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A Three-Center, Randomized, Controlled Trial of Individualized Developmental Care for Very Low Birth Weight Preterm Infants: Medical, Neurodevelopmental, Parenting, and Caregiving Effects

ALS, HEIDELISE Ph.D.; GILKERSON, LINDA Ph.D.; DUFFY, FRANK H. M.D.; MCANULTY, GLORIA B. Ph.D.; BUEHLER, DEBORAH M. Ph.D.; VANDENBERG, KATHLEEN M.A.; SWEET, NANCY M.A.; SELL, ELSA M.D.; PARAD, RICHARD B. M.D., M.P.H.; RINGER, STEVEN A. M.D., Ph.D.; BUTLER, SAMANTHA C. Ph.D.; BLICKMAN, JOHAN G. M.D., Ph.D., FACR; JONES, KENNETH J. Ed.D.

Journal of Developmental & Behavioral Pediatrics: December 2003 - Volume 24 - Issue 6 - p 399-408
ORIGINAL ARTICLES
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ABSTRACT. Medical, neurodevelopmental, and parenting effects of individualized developmental care were investigated in a three-center, randomized, controlled trial. A total of 92 preterm infants, weighing less than 1250 g and aged less than 28 weeks, participated. Outcome measures included medical, neurodevelopmental and family function. Quality of care was also assessed. Multivariate analysis of variance investigated group, site, and interaction effects; correlation analysis identified individual variable contributions to significant effects. The results consistently favored the experimental groups. The following contributed to the group effects: shorter duration of parenteral feeding, transition to full oral feeding, intensive care, and hospialization; lower incidence of necrotizing enterocolitis; reduced discharge ages and hospital charges; improved weight, length, and head circumferences; enhanced autonomic, motor, state, attention, and self-regulatory functioning; reduced need for facilitation; and lowered family stress and enhanced appreciation of the infant. Quality of care was measurably improved. Very low birth weight infants and their parents, across diverse settings, may benefit from individualized developmental care.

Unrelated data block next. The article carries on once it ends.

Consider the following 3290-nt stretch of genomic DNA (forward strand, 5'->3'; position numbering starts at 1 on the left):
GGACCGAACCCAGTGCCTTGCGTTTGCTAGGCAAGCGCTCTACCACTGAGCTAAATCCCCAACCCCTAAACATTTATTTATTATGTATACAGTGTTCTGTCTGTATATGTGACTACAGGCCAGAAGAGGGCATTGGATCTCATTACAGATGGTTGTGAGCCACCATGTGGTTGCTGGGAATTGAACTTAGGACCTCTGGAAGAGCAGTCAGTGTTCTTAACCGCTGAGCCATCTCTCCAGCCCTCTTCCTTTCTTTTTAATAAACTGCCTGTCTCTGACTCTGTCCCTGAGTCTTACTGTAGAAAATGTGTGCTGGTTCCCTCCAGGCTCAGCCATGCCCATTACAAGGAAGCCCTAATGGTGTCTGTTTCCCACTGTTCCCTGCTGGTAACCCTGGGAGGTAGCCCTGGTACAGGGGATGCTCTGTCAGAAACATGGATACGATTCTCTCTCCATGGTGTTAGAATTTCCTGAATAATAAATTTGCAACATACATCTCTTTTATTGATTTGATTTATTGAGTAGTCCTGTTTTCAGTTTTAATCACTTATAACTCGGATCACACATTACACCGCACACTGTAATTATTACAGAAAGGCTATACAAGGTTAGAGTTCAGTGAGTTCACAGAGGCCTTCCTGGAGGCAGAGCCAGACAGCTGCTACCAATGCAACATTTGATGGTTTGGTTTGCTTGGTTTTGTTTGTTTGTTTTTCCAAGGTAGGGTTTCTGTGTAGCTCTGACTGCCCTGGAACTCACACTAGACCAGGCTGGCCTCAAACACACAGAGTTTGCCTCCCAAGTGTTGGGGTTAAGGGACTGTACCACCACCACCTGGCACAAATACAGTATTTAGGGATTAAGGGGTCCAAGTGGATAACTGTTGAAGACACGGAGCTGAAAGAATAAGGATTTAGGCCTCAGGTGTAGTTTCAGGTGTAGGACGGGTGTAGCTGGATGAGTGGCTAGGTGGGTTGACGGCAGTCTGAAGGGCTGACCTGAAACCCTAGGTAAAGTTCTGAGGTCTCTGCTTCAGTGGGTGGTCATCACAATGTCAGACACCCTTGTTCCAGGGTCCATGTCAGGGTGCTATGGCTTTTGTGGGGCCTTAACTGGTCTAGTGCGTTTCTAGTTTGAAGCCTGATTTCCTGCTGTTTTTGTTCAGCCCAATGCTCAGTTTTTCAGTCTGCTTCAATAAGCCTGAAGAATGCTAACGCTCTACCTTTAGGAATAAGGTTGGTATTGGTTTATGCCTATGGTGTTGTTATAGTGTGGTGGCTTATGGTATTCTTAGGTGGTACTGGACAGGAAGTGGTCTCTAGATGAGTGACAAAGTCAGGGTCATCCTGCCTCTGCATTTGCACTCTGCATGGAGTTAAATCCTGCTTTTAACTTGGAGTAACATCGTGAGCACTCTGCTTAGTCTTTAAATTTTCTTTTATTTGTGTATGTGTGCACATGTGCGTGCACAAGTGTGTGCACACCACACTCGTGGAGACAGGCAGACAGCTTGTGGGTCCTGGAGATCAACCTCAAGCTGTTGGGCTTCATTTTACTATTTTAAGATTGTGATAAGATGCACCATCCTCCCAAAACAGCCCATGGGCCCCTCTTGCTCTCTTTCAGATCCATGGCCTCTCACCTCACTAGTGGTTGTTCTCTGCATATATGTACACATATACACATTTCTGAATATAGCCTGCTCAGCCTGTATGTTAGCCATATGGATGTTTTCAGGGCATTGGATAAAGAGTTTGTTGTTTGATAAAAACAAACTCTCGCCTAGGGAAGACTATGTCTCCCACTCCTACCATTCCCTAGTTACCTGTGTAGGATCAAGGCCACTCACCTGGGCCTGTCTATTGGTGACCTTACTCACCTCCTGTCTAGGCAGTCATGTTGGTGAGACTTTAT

Department of Psychiatry, Harvard Medical School, Boston

Irving B. Harris Infant Studies Program, Erikson Institute, Chicago, Illinois

Department of Neurology, Harvard Medical School, Boston

Department of Psychiatry, Harvard Medical School, Boston

Department of Education, Mills College, Oakland, California

Division of Developmental-Behavioral Pediatrics, Children’s Hospital Oakland, Oakland, California

Department of Pediatrics, College of Medicine, University of Arizona, Tucson, Arizona

Department of Pediatrics, Harvard Medical School, Boston

Department of Psychiatry, Harvard Medical School, Boston

Department of Radiology, UMC Nijmegen, Nijmegen, The Netherlands

Florence Heller School for Advanced Studies in Social Welfare, Brandeis University, Boston, Massachusetts

Received August 2002; accepted September 2003.

Address for reprints: Heidelise Als, Ph.D., Enders Pediatric Research Laboratories, EN-107, Children’s Hospital, 320 Longwood Avenue, Boston, MA 02115; e-mail: heidelise.als@tch.harvard.edu.

© 2003 Lippincott Williams & Wilkins, Inc.